While Barry’s email did contradict one of Miller’s statements, her communication did support another.
“Supervisor Miller’s assertion that the renderings and list of amenities to be constructed at Naranja Park is non-binding is correct; however, the Town was very specific in its description of amenities and intentions, and provided cost estimates for what will be constructed at Naranja Park should the Oro Valley voters approve the bond,” Barry wrote.
According to Arizona Revised Statutes 35-455, a governing body which utilizes bond funding may only use that revenue “for the purposes stated in the ballot and for the necessary costs and expenses of the issuance and sale of the bonds.”
When looking at the per annum interest rate utilized to calculate the fiscal impact for the bond if passed, Miller correctly pointed out that the rate included in the bond could be as high as 7 percent, but town calculations were performed at 5 percent.
“Ask the Town for the calculations at the 7 [percent] interest rate that voters are being asked to approve. [2 percent] will make a huge difference,” Miller wrote.
According to Barry’s email, the interest rate calculations were completed “in accordance with current Arizona statutes and reflect a reasonable expectation of interest rates based on bond market conditions and is common practice.”
Barry listed the November 2015 Pima County Bond Voter Information Pamphlet, in which the county stated that it had a maximum interest rate of 8 percent, but that an interest rate of 2.78 percent was used for first 5 years, 3.20 percent for next five years and 3.45 percent per year thereafter.
“Therefore, the Town of Oro Valley states a maximum interest rate of 7 [percent], but utilized a 5 [percent] calculation as a ‘reasonable expectation,’ and could actually see lower interest rates based on actual market conditions as stated in the historic numbers provided by Pima County stated above,” Barry wrote in her constituent email.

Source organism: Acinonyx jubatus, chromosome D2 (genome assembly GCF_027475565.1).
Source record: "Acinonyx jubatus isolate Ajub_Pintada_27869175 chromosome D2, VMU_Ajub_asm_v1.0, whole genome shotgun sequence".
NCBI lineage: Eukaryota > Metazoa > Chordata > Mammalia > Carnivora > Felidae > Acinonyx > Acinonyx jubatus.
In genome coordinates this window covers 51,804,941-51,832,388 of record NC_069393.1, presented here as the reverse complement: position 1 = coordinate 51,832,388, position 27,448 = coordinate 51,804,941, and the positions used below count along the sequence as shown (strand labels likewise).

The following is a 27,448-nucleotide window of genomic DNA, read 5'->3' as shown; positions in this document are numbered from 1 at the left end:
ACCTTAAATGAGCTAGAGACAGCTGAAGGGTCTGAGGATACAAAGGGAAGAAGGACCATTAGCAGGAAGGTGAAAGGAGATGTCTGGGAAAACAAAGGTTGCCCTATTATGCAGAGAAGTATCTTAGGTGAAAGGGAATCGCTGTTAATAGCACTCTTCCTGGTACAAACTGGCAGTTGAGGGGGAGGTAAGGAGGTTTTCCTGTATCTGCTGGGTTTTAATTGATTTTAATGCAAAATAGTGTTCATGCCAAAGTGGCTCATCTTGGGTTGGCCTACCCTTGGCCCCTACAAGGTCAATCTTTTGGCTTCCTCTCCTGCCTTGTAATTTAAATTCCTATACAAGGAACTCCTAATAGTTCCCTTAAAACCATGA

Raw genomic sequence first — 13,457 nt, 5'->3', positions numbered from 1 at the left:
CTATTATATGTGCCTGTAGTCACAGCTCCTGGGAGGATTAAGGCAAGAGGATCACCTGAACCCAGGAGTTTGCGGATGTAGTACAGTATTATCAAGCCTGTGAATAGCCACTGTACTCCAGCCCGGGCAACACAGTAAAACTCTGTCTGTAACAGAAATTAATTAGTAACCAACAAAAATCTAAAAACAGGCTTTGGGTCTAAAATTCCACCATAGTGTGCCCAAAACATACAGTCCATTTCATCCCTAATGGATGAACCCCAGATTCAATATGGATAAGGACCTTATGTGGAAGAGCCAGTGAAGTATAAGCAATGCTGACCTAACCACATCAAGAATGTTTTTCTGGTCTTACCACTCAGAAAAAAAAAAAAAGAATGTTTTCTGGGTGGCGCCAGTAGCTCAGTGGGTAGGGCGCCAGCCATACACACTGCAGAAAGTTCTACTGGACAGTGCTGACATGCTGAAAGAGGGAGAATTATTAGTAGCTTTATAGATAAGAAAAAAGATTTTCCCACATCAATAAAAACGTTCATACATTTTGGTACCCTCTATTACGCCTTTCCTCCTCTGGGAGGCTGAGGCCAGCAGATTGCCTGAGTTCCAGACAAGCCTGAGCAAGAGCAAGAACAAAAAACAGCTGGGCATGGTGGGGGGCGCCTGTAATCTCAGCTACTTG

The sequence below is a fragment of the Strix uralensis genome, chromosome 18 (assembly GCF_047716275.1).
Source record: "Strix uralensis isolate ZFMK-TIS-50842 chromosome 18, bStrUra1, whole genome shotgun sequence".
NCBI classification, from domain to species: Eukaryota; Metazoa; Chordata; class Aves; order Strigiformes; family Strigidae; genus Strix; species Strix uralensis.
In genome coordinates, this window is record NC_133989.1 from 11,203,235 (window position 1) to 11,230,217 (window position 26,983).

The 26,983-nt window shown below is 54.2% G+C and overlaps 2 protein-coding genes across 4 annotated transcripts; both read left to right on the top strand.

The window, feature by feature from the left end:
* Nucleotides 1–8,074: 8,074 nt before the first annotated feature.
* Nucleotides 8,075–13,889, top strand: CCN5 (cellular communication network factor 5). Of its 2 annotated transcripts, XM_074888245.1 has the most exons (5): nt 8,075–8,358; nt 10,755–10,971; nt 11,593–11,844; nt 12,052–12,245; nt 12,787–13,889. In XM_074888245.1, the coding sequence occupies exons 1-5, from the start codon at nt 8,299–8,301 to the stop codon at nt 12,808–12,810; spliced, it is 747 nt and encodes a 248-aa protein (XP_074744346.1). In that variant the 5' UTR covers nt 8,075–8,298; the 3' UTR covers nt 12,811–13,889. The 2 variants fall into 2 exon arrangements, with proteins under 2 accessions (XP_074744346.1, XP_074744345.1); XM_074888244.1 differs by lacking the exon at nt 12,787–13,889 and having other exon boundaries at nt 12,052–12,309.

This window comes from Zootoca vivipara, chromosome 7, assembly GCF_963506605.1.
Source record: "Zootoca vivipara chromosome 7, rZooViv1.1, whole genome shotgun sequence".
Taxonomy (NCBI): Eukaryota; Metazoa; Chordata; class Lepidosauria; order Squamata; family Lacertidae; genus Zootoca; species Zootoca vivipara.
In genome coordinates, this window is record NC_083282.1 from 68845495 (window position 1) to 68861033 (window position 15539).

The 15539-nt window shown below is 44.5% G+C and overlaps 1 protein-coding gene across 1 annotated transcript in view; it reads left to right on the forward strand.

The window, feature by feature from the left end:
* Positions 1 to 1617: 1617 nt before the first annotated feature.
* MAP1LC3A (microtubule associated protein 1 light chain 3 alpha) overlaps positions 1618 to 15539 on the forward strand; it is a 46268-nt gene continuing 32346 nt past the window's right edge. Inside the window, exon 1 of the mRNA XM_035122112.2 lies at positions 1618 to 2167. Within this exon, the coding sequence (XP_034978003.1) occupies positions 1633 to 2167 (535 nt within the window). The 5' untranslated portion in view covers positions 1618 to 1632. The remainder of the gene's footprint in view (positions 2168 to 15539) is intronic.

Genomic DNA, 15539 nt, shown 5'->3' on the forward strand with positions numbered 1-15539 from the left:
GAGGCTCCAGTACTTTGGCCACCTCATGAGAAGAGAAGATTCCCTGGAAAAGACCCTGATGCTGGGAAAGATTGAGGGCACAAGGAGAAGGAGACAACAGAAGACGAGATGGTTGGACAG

Miller’s third assertion within her presumed letter is that the listed cost for a homeowner if the tax was approved did not account for changes in home value—which Barry also refuted in her email. Barry explained to the resident that her reply was vetted by the town attorney, town clerk and Gust Rosenfeld and Stifel, Nicolaus & Company, Inc., an independent third party bond counsel.
Taking aim at Huckelberry, Miller said that the county administrator garners support for bonds telling voters that hypothetically all parks would be improved, but then uses the funding for one park in particular.
“Voter(sic) are outraged. An audit is ordered but of course it passes with flying colors. Why? Because the audit is focused only on the bond PURPOSE listed in the Publicity Pamphlet,” Miller wrote.
Tucson Local Media spoke with Huckelberry, who said that if the letter was penned by Miller, it is “completely wrong and very misleading.”
Huckelberry said that the county’s bond program in its entirety has been audited by the auditor general, and found to be “exemplary.”
“It’s really misleading the public,” he said. “The public has a hard enough time understanding particularly local government, and they need to be told the facts, and not be misled.”
Tucson Local Media attempted to contact the Let Oro Valley Excel blog for Miller’s entire email, but did not receive a reply.